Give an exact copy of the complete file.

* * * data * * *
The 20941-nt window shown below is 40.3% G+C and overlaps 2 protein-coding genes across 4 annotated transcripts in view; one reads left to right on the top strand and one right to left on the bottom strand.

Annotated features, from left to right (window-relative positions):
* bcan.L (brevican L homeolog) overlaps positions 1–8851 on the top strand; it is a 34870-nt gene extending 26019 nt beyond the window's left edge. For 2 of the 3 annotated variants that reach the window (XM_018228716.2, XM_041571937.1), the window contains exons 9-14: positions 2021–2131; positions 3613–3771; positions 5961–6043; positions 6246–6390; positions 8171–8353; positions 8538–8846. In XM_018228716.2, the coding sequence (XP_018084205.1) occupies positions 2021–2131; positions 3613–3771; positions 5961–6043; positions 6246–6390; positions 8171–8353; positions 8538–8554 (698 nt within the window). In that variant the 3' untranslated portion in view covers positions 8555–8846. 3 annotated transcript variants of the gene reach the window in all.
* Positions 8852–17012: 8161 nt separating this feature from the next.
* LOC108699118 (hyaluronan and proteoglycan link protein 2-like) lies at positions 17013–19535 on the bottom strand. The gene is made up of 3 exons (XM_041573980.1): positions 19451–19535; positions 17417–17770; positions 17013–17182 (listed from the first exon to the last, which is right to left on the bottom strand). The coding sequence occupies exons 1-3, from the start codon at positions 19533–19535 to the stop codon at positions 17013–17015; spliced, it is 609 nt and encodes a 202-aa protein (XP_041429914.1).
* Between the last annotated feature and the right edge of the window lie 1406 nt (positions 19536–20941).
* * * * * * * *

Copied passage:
The 20941-nt window shown below is 40.3% G+C and overlaps 2 protein-coding genes across 4 annotated transcripts in view; one reads left to right on the top strand and one right to left on the bottom strand.

Annotated features, from left to right (window-relative positions):
* bcan.L (brevican L homeolog) overlaps positions 1–8851 on the top strand; it is a 34870-nt gene extending 26019 nt beyond the window's left edge. For 2 of the 3 annotated variants that reach the window (XM_018228716.2, XM_041571937.1), the window contains exons 9-14: positions 2021–2131; positions 3613–3771; positions 5961–6043; positions 6246–6390; positions 8171–8353; positions 8538–8846. In XM_018228716.2, the coding sequence (XP_018084205.1) occupies positions 2021–2131; positions 3613–3771; positions 5961–6043; positions 6246–6390; positions 8171–8353; positions 8538–8554 (698 nt within the window). In that variant the 3' untranslated portion in view covers positions 8555–8846. 3 annotated transcript variants of the gene reach the window in all.
* Positions 8852–17012: 8161 nt separating this feature from the next.
* LOC108699118 (hyaluronan and proteoglycan link protein 2-like) lies at positions 17013–19535 on the bottom strand. The gene is made up of 3 exons (XM_041573980.1): positions 19451–19535; positions 17417–17770; positions 17013–17182 (listed from the first exon to the last, which is right to left on the bottom strand). The coding sequence occupies exons 1-3, from the start codon at positions 19533–19535 to the stop codon at positions 17013–17015; spliced, it is 609 nt and encodes a 202-aa protein (XP_041429914.1).
* Between the last annotated feature and the right edge of the window lie 1406 nt (positions 19536–20941).